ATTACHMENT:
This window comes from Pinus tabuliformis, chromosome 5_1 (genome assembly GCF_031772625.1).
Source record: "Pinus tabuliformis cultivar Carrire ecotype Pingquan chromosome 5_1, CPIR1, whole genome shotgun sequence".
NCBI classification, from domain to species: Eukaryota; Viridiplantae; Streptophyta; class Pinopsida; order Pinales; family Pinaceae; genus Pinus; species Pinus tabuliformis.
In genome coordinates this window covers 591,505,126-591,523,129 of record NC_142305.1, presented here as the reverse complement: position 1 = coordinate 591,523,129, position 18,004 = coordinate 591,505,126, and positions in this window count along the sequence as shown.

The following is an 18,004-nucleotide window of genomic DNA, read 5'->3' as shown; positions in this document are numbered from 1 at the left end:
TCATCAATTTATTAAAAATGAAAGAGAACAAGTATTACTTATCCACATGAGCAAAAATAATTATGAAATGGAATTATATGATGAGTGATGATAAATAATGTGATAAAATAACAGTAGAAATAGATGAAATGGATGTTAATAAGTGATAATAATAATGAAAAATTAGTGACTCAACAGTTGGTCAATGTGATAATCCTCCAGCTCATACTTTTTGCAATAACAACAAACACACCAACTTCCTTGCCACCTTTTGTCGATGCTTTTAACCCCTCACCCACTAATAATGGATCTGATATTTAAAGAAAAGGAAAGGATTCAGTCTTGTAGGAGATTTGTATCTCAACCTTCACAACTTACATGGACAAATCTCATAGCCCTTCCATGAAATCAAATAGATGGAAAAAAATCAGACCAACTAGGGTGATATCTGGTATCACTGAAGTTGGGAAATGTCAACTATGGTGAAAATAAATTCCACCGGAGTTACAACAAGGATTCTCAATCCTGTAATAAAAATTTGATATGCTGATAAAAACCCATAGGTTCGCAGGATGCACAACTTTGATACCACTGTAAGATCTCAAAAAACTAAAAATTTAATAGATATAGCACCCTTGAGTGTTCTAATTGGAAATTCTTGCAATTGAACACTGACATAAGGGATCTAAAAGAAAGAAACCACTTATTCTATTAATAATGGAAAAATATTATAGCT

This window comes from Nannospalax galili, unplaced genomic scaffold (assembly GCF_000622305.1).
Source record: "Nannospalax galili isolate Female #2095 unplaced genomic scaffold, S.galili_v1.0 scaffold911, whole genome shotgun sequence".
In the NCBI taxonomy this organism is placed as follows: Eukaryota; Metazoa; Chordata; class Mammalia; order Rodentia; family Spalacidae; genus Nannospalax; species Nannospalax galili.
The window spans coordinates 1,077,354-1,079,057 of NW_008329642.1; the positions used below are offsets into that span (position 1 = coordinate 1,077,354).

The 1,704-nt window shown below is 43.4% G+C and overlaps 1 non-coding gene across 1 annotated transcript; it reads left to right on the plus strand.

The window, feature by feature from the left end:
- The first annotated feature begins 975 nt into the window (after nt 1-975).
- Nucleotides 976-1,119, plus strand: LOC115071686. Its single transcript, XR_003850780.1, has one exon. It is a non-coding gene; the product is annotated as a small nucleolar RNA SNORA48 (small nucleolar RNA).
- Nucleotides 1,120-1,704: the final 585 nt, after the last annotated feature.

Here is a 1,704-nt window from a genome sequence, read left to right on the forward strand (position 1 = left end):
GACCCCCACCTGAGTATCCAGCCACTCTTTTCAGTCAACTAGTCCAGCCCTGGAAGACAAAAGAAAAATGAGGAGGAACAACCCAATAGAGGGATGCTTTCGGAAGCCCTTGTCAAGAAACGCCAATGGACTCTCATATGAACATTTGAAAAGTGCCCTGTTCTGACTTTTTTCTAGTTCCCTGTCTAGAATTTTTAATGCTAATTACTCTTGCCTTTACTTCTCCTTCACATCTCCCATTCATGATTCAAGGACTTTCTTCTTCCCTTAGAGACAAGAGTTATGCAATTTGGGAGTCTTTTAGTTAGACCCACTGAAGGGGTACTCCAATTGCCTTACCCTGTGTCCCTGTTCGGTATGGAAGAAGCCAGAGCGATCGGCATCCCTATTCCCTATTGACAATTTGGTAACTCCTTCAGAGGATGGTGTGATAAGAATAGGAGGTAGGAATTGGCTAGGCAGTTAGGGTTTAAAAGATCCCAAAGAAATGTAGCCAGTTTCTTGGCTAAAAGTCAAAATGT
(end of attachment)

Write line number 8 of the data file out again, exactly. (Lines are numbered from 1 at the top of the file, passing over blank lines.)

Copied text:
Source record: "Nannospalax galili isolate Female #2095 unplaced genomic scaffold, S.galili_v1.0 scaffold911, whole genome shotgun sequence".